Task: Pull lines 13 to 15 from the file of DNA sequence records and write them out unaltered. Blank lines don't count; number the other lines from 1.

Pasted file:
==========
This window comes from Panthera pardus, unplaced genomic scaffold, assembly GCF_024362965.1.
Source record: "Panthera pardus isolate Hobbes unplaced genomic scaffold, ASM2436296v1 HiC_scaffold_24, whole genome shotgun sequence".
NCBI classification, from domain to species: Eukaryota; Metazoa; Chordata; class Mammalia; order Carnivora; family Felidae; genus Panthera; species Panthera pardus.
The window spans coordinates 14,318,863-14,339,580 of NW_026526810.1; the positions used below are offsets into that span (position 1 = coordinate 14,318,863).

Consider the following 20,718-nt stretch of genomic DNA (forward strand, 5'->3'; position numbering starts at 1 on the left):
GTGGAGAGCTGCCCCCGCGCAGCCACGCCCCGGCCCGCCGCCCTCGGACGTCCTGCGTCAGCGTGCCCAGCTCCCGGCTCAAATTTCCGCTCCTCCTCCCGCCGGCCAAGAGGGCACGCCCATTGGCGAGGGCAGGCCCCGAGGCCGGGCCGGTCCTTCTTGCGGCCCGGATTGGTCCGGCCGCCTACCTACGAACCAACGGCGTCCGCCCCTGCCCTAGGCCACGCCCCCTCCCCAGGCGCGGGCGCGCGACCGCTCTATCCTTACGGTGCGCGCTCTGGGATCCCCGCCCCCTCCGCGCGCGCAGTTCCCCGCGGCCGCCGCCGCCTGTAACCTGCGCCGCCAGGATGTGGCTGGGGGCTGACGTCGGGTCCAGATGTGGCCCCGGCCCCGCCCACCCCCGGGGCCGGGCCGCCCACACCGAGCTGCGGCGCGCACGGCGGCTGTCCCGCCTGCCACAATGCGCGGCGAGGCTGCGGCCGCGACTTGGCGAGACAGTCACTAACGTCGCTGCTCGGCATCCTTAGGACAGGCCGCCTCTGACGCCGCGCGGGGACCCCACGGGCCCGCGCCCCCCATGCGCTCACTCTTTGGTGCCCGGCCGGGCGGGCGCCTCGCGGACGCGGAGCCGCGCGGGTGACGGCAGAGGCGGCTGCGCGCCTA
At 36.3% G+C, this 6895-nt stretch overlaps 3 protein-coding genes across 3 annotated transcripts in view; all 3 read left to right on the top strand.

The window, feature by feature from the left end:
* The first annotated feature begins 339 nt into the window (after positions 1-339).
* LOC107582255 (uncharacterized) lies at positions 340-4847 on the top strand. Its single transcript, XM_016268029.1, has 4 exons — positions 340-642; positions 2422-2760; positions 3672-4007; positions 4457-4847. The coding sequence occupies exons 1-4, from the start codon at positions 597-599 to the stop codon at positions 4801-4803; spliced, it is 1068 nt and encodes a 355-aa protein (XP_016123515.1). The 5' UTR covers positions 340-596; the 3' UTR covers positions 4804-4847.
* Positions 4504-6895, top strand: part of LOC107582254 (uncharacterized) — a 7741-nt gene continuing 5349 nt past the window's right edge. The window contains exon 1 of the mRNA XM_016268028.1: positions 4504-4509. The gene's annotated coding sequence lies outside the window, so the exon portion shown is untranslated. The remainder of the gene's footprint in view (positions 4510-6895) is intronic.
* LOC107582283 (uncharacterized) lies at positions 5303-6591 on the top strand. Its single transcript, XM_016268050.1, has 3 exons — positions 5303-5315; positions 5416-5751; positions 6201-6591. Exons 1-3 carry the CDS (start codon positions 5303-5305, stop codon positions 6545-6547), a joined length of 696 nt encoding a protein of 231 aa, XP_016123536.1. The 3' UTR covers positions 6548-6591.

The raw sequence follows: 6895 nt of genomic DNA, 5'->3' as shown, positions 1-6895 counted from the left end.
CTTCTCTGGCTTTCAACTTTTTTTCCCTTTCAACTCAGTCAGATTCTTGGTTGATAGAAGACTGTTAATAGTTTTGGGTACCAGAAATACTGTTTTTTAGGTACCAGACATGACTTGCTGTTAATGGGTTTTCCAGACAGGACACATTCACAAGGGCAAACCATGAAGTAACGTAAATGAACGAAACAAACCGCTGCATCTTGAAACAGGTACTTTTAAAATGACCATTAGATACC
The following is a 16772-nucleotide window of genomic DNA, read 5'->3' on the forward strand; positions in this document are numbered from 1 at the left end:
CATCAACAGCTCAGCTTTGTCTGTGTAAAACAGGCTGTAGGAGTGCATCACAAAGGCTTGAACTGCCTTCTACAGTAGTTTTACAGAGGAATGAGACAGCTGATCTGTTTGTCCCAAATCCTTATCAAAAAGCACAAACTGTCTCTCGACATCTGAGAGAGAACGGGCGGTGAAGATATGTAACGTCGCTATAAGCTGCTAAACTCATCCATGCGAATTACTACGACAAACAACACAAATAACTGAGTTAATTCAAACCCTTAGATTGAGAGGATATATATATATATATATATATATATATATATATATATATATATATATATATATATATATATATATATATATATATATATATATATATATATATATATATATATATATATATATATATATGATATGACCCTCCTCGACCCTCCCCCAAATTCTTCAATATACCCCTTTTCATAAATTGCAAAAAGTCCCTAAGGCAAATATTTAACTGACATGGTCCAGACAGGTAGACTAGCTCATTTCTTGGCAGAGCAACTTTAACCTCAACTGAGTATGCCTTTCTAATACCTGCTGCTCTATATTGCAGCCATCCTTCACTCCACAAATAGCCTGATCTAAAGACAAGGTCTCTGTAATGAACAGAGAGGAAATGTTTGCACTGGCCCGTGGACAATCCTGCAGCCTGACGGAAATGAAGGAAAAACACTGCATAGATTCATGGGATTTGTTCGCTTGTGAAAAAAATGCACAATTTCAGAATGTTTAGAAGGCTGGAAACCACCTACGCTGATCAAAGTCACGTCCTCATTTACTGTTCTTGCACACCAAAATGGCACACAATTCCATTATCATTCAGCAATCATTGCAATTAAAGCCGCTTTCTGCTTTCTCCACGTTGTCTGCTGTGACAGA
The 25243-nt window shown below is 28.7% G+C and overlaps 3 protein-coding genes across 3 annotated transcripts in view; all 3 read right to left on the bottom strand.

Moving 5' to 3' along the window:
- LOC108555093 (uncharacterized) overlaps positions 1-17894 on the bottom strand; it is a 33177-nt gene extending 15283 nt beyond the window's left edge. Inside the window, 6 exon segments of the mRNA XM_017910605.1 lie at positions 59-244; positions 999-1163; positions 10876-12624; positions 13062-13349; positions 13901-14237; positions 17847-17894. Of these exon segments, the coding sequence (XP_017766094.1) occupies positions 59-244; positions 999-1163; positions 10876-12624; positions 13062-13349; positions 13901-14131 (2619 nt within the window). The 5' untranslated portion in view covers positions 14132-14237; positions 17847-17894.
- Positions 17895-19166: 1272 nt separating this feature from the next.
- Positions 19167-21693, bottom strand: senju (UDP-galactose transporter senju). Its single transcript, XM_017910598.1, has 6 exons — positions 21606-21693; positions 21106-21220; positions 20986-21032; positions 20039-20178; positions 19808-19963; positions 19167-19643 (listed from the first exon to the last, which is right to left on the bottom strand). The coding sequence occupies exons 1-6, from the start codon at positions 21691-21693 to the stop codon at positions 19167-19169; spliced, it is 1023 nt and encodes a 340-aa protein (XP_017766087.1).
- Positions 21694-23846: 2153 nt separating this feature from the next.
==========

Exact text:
The raw sequence follows: 6895 nt of genomic DNA, 5'->3' as shown, positions 1-6895 counted from the left end.
CTTCTCTGGCTTTCAACTTTTTTTCCCTTTCAACTCAGTCAGATTCTTGGTTGATAGAAGACTGTTAATAGTTTTGGGTACCAGAAATACTGTTTTTTAGGTACCAGACATGACTTGCTGTTAATGGGTTTTCCAGACAGGACACATTCACAAGGGCAAACCATGAAGTAACGTAAATGAACGAAACAAACCGCTGCATCTTGAAACAGGTACTTTTAAAATGACCATTAGATACC
The following is a 16772-nucleotide window of genomic DNA, read 5'->3' on the forward strand; positions in this document are numbered from 1 at the left end: